Opinion: I opened my home to a Ukrainian mother and daughter, and I filled it along with my heart

Opinion: I opened my home to a Ukrainian mother and daughter, and I filled it along with my heart

Updated: 13 days, 21 hours, 2 minutes, 12 seconds ago

Terwilliger is a voice actor/media producer and lives in Kensington.

In general, I am a very lucky person. My parking karma is off the charts. And I usually manage to make the light at El Cajon Boulevard and the I-15 southbound ramp. But right now, I feel like I won the lottery — a creative and heart-bursting lottery.

Back in February, when the war in Ukraine started, I placed my guest room on Airbnb to donate to a refugee, if needed. That need arose in early October, when I got a text saying that a woman and her 8-year-old daughter needed a place to stay for a minimum of two weeks, but suggesting that a month would be better. Vera and Vasy Ustyanskaya arrived in San Diego after spending five months in Poland to stay with a couple who had agreed to sponsor them.

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It was a precarious time, to say the least. They were completely dependent upon their sponsor for food, shelter and day to day amenities, Vasy started school, and they both began to learn English — their fourth language so far. They already spoke Ukrainian and Russian, and had just learned Polish.

Their original host unceremoniously booted them out. The shock of not knowing where they were going to stay took an emotional toll, particularly on the child. A Ukrainian school here in San Diego paid for five nights in a hotel, but Vera’s savings were depleted.

I had a brief phone call with the Ukrainian refugee coordinator in Virginia who texted me about the situation, and I said yes, “Send them over tonight.”

It has been a little over a month now, and they are welcome to stay with me until their paperwork makes its way through our immigration system or the war ends and Vera Ustyanskaya feels safe to return home to her husband and family — still in Zaporizhzhia. Her husband’s work is fixing airplanes, and while they are able to keep in touch, the situation changes daily, making it difficult for both Vera and her daughter to stay positive.

Vera is struggling with leaving her family, trying to work through our government’s paperwork, and finding ways to help her little girl understand and process what is happening.

But she is able to turn some of this emotional trauma into healing art. As it turns out, she is a very talented professional oil painter, and she has my whole garage/workshop to set up her canvases. The fact that I had this space was just fortuitous (that luck thing again). She started with still lifes of whatever fruit and vegetables have been lying around and is now working again in plein air. The canvases are starting to stack up!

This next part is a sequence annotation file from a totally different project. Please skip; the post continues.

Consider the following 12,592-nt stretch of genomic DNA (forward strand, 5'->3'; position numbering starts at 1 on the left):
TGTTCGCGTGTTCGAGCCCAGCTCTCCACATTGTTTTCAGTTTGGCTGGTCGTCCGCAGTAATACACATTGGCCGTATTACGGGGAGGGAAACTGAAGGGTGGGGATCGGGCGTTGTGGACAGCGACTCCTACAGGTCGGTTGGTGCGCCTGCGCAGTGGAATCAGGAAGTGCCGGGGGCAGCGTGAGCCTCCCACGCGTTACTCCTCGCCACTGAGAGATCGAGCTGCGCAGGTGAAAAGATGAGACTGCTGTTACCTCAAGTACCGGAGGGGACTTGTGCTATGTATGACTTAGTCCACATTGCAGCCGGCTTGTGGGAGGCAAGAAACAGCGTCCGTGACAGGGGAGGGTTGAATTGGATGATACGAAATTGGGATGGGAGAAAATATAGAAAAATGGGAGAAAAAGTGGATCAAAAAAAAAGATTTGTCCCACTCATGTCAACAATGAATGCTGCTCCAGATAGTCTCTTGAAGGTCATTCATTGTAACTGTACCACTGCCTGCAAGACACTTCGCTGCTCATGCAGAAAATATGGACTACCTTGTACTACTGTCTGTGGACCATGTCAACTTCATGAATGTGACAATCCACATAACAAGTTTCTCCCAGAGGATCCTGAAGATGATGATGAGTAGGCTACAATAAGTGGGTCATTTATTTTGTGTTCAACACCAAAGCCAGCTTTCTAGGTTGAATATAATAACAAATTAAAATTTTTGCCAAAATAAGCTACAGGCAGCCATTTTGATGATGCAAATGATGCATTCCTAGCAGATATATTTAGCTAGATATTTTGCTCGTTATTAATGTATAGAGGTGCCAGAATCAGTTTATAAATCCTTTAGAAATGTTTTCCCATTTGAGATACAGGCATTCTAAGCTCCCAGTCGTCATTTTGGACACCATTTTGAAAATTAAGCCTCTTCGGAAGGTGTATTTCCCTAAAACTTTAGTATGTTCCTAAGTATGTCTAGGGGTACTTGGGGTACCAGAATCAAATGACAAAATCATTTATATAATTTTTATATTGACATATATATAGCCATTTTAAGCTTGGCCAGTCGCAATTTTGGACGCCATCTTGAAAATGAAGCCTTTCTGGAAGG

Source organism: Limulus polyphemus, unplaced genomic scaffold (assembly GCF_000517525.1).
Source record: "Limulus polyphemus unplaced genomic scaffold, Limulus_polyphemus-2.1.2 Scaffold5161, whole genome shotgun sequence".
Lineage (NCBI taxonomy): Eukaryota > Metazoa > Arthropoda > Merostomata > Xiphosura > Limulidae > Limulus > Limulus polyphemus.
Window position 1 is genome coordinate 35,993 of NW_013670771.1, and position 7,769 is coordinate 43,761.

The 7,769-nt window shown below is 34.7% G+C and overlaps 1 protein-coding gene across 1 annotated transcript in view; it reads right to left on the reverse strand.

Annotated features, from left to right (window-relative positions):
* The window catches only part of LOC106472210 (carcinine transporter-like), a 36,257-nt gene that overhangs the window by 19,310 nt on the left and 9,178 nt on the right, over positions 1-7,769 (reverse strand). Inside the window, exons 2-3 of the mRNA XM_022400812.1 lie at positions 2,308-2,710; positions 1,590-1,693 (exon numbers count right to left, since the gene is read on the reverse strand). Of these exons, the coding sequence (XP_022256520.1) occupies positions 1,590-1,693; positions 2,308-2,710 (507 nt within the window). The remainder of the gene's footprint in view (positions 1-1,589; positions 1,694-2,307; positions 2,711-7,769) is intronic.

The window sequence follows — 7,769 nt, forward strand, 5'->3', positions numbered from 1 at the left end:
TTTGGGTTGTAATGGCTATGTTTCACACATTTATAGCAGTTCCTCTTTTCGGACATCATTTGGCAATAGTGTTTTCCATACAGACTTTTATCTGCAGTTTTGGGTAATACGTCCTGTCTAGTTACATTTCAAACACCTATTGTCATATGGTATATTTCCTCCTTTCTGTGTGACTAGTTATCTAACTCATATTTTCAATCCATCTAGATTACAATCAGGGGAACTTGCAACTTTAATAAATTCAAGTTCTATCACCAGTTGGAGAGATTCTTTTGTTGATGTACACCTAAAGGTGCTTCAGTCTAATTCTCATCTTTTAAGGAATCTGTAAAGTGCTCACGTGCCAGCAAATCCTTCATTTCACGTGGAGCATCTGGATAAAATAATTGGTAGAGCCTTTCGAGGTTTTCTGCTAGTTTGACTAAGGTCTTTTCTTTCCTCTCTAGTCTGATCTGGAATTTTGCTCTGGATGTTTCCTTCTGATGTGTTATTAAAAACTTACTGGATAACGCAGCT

Some of Vira Ustianska's paintings are displayed in her art studio in Connie Terwilliger's home.

San Diego, CA - November 17: Some of Vira Ustianska’s paintings in her art studio in Connie Terwilliger’s home in San Diego, CA on Thursday, Nov. 17, 2022.(Adriana Heldiz / The San Diego Union-Tribune)

(Adriana Heldiz/The San Diego Union-Tribune)

Vera is very resourceful and has made contact with local artists and galleries, where a few of her paintings now hang, showcasing her talent. She is teaching a weekend art class at the Ukrainian school in the Tierrasanta Lutheran Church that helped her find emergency housing and filling my garage with color and the aroma of oil paint. She and her daughter are learning English at an amazingly fast pace.

We are settling into an easy pattern. And after hearing my assurances that she has a free place to stay until she finds other housing, she is transferring her daughter to a school close to my home. She has been taking city buses to school each morning for the past month — commuting one-and-a-half to two hours each way — to attend school near the house of the people who brought her here.

Vera has no income yet, but she has managed to find walls for a few of her paintings in galleries in Hillcrest and La Jolla. I am hoping to help her find additional venues where she can showcase her work and perhaps again make a living as a professional painter while she figures out what is next for her and her daughter.

In the meantime, my house is vibrating with creativity, youthful energy and the aroma of Ukrainian comfort food. I am happy to open my home and heart. Just lucky, I guess.

Vera Ustyanskaya, a Ukrainian artist, poses for a portrait in her art studio in Connie Terwilliger's home.

Vira Ustianska, a Ukrainian artist, poses for a portrait in her art studio in Connie Terwilliger’s home in San Diego, CA on Thursday, Nov. 17, 2022.(Adriana Heldiz / The San Diego Union-Tribune)

(Adriana Heldiz/The San Diego Union-Tribune)

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